5.3.2 Document D1, which discloses the combination therapy of formoterol and budesonide for the treatment of asthma, also recognises the problem of asthma being an "often poorly treated disease" (page 1, line 25) and further explains that "[t]he most common cause for poor control of asthma is poor compliance with the long-term management of chronic asthma, particularly with prophylactic treatments, such as inhaled steroids, which do not give immediate symptom relief. Patients will readily take beta2-agonist inhalers, since these provide rapid relief of symptoms, but often do not take prophylactic therapy, such as inhaled steroids, regularly because there is no immediate symptomatic benefit" (page 2, lines 3 to 11). D1 aims also at improving compliance in asthma treatment, which should thus solve the problem of under-treatment with inhaled steroids. Therefore, document D1 represents the closest prior art.
5.3.3 The difference to the claimed subject-matter is, as discussed above, that document D1 does not disclose a dual treatment regime consisting of a treatment on a regular basis plus a treatment on an as-needed basis using the same admixture for the combination formoterol/budesonide. The objective technical problem in view of D1 lies in the provision of a therapy for asthma, with better compliance and optimisation of the inhaled steroid dosage for the patient.
5.3.4 The solution is the use of the admixture formoterol/budesonide in a dual treatment regime comprising both regular and as-needed treatment, as claimed. According to the patent, such a treatment regime permits not only better patient compliance but also patient-specific self-correction of the inhaled steroid dose (paragraph ). Although the patent does not provide any experimental or clinical data concerning this treatment regime, the board considers that in the light of the teachings of the patent alone it is plausible that the problem is solved by the proposed solution. This is further confirmed by the post-published clinical trials in documents D32a and D33a, and by the corresponding data analysis presented in D32 and D33.
5.3.5 It thus remains to be established whether the skilled person, aiming at solving the above-mentioned technical problem and equipped with the knowledge of the prior art, would arrive at the claimed solution in an obvious way.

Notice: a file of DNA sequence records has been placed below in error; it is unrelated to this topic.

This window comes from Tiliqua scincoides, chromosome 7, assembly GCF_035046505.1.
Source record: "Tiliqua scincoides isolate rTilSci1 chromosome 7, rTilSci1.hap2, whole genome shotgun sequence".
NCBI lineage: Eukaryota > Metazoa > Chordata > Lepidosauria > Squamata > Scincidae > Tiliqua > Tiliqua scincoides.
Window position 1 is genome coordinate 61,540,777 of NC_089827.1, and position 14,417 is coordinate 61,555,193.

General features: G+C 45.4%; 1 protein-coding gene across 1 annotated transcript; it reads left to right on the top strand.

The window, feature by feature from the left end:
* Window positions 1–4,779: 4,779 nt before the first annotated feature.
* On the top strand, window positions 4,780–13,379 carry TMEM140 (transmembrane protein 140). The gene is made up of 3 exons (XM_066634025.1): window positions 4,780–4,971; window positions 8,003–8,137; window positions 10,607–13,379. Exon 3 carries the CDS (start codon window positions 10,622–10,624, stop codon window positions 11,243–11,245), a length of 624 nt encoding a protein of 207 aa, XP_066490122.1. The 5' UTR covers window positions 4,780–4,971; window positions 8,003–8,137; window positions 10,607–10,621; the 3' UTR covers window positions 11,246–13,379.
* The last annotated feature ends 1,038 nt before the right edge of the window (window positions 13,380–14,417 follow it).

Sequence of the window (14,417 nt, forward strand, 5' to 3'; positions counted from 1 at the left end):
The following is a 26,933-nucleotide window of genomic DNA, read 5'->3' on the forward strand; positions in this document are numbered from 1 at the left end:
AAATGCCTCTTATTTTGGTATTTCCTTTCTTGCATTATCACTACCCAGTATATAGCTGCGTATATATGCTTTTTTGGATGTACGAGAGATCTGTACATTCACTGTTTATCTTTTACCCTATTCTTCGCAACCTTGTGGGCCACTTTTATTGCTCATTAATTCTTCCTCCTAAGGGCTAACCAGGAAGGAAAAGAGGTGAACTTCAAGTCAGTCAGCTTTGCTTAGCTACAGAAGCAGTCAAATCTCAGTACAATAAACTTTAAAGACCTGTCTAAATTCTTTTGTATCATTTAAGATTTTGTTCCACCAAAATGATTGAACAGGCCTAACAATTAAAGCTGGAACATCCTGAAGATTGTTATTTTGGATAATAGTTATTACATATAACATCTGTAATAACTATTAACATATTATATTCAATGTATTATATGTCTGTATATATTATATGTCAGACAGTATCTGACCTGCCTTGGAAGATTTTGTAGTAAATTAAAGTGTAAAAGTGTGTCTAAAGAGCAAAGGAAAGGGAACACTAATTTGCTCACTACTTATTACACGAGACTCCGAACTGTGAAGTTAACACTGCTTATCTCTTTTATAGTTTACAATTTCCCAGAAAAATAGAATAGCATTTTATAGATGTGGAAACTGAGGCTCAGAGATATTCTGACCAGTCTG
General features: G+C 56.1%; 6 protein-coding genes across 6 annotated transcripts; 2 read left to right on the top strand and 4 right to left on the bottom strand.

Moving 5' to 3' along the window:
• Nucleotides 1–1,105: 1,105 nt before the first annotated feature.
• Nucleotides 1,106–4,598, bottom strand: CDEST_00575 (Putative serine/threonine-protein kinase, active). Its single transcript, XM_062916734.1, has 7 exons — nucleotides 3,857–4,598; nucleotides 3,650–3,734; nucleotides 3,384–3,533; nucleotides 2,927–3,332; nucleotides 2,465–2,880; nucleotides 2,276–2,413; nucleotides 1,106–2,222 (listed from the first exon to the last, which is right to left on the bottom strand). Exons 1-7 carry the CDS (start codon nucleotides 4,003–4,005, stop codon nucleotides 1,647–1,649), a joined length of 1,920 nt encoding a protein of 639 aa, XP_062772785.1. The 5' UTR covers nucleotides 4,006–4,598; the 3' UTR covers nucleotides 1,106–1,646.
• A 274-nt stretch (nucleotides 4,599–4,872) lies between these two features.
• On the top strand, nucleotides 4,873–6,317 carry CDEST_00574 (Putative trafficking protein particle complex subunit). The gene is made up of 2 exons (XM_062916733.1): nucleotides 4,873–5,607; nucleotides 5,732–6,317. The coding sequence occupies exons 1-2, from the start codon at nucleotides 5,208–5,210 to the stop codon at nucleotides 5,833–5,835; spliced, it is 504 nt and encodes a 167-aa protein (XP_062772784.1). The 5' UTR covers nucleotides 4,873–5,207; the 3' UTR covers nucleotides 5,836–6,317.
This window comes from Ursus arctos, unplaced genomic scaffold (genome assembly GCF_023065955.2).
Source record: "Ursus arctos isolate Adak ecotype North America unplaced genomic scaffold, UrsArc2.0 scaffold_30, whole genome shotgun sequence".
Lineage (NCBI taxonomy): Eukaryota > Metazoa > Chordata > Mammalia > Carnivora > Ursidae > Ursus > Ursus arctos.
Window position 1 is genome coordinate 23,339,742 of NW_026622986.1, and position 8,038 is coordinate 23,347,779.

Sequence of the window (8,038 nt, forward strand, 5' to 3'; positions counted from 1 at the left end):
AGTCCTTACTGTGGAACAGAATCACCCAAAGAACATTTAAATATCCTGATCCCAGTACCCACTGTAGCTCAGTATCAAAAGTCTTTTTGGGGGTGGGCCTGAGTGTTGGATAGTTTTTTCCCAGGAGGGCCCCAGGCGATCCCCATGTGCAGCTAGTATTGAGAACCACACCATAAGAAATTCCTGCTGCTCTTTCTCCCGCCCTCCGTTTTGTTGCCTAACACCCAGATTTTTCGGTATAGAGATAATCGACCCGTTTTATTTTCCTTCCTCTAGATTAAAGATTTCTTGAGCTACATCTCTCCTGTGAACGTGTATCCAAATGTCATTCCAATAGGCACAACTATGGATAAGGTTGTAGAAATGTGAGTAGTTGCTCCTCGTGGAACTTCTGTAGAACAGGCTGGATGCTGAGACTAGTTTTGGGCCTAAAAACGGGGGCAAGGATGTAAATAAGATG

5.3.6 At the priority date, it was state of the art to aim asthma therapy not only at controlling the symptoms but also at treating the underlying bronchial inflammation (patent, paragraph ; D1, page 1, line 33 to page 2, line 1). It was also known that symptomatic control required bronchodilation therapy, usually with inhaled beta2-agonists with rapid onset of action such as salbutamol, which were administered as needed; treatment of the underlying inflammation was achieved by inhaled steroids, which however provided no immediate relief of symptoms. A widely recognised problem with asthma treatment was that while most patients would promptly take therapy for symptomatic relief, the same was not true for the regular asthma medication, i.e. the steroids aimed at controlling the underlying inflammation (D1, page 2, lines 3 to 11). This lack of compliance with the steroid therapy was due to the fact that the patients did not derive any immediate therapeutic benefit from it and thus were not motivated to pursue it. As a consequence, many patients were under-treated as regarded maintenance therapy with steroids and, due to their poorly controlled asthma, suffered more acute exacerbations.
5.3.7 To overcome the above problem, D1 provided the combination of formoterol, a beta2-agonist, with budesonide, a steroid, observing that higher patient compliance with the therapy was established due to the rapid onset of action of formoterol (which provides immediate relief). It is also to be noted that such a combination therapy with both beta2-agonists and steroids was known at the publication date of D1: e.g. the inhaler Ventide**(®) (combination of the short-acting beta2-agonist salbutamol and the steroid beclomethasone) of document D56. Also D1 refers to two patent documents (D49 and D50 in the proceedings) that disclose a further combination of beclomethasone and salmeterol, a long-acting beta2-agonist, which had the advantage over the salbutamol/beclomethasone combination that it had a longer action, thus requiring fewer daily administrations (see e.g. D49, page 1, lines 21 to 34). These combination therapies were used for regular maintenance therapy, providing at the same time bronchodilation and treatment of inflammation.